A second dimension of the requirement for a navy comes from the need for Canada to be active globally in the interests of international security, especially the security of international trade by sea and humanitarian intervention. For much of the last 100 years Canada has used its navy to further those objectives, and will almost certainly need to do so in the future. This foreign policy role of the navy is no less important than the national security role, and is really an extension of the national security role because today no industrialized state can be an island unto itself. Events that take place far from home often have national security implications. Also, a navy is the first response to crisis and naval force has the advantage of allowing politicians a high degree of flexibility in making an initial response – a feature not shared by either air forces or armies.

So, why does Canada need a new shipbuilding program? On the assumption that it makes sense politically to maintain an effective navy able to operate in all Canadian waters and be a versatile instrument of foreign policy, it makes equal sense to apply some of the new infrastructure funding to maintaining that capability especially where it is in danger of lapsing. In contrast to Roosevelt’s long-range strategic weakness in the 1930s, the emerging Canadian strategic weakness lies closer to home. Regardless of which version of the imminence and impact of Arctic warming one accepts, the fact is that the Arctic waters are changing and there will be greater general access to those waters. Without the means to enforce laws, respond to emergencies, and generally oversee the orderly use of those waters, the new frontier has the potential to be as lawless and violent as the old American West. Opportunities for resource exploitation in the northern lands are just too great.  To maintain Canadian sovereignty over those waters a firm government presence, as both a deterrent and an enforcement capability, is needed now. The problem is that the present naval fleet and the Coast Guard only have a limited capability to work in those waters. What Canada needs, sooner rather than later, is a fleet of new Arctic Patrol Vessels.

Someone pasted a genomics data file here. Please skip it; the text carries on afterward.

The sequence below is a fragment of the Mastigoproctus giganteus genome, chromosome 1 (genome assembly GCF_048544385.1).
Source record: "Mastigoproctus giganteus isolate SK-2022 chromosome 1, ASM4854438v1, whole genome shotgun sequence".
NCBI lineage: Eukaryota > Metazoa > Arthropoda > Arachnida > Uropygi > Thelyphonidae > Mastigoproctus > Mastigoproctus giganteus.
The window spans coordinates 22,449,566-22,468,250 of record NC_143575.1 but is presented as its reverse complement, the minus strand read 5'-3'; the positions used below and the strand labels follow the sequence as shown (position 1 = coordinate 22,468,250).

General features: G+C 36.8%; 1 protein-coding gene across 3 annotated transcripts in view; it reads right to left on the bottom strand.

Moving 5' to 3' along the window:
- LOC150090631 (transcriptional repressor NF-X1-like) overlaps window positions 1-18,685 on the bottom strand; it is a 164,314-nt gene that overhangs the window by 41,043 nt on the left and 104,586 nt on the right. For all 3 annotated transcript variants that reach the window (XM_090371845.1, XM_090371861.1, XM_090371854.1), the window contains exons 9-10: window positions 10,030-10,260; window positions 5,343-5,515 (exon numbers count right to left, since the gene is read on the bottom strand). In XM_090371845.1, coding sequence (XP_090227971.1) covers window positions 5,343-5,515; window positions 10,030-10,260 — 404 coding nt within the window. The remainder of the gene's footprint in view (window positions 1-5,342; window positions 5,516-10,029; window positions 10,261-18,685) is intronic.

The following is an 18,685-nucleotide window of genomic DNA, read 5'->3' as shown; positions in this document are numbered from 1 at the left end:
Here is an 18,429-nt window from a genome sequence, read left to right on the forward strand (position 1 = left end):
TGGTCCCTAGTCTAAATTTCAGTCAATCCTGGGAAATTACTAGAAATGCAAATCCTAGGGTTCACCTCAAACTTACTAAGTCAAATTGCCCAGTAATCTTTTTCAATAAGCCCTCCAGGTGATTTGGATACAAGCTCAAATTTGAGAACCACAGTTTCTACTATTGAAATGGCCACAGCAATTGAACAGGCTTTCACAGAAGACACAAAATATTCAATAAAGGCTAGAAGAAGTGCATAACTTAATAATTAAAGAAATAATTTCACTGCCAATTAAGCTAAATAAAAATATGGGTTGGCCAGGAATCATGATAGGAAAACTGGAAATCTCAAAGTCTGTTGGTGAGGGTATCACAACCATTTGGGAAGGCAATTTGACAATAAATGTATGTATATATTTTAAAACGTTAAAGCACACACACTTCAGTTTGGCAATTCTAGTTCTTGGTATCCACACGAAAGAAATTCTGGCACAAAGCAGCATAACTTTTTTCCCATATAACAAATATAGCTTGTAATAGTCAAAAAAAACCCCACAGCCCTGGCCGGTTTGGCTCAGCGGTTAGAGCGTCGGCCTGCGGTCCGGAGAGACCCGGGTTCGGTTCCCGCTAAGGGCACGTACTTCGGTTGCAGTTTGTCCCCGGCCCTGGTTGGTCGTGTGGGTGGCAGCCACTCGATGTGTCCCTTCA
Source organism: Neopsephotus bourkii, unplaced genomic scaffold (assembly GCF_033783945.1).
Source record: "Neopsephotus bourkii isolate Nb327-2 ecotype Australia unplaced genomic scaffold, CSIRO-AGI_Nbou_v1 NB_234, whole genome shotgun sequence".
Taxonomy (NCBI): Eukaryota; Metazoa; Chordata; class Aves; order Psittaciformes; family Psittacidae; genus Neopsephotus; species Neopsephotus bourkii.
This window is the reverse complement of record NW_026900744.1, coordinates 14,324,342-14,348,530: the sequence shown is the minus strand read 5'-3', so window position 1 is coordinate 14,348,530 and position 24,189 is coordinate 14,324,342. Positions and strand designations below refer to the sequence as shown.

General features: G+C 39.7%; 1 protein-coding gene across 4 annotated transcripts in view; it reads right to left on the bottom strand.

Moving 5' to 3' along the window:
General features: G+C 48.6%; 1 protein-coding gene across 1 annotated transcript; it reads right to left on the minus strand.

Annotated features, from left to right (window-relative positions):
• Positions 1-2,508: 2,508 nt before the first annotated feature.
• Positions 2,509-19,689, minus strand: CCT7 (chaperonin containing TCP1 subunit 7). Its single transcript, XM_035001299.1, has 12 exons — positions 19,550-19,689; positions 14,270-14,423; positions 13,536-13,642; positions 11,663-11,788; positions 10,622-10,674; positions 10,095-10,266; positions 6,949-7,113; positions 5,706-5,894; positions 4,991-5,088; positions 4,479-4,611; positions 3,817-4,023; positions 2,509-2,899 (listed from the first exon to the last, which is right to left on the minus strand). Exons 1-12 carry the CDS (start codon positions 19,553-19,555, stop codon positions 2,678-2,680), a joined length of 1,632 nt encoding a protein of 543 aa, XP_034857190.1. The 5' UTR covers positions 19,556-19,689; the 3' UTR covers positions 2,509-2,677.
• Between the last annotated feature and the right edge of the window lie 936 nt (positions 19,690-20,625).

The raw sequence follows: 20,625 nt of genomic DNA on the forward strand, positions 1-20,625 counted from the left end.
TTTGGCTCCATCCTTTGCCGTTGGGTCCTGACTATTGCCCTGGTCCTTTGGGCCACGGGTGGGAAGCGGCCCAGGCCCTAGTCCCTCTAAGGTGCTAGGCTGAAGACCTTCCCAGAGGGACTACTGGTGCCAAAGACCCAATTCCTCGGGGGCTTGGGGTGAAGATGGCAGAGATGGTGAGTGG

Designing and building such a vessel in Canada is a logical infrastructure project to stimulate the economy. As explained earlier, shipbuilding is a multi-disciplinary undertaking with potential benefits in just about every part of the country. To take advantage of this opportunity the government needs to move quickly through the design and contract phase and begin cutting steel as soon as possible. Because the government contracting process now moves at glacial speed some means need to be found to expedite the process. Perhaps it would be possible to rejuvenate the whole shipbuilding industry in Canada with a series of projects, to address all the present naval and Coast Guard deficiencies, on the understanding that the work will be divided up fairly among all the players. This would require an approach to contracting that casts aside the traditional politics of procurement and strives for an industrial package that is in the country’s best strategic and economic interests. In this, Canada would be well advised to heed the lessons of Roosevelt’s 1932 shipbuilding initiatives.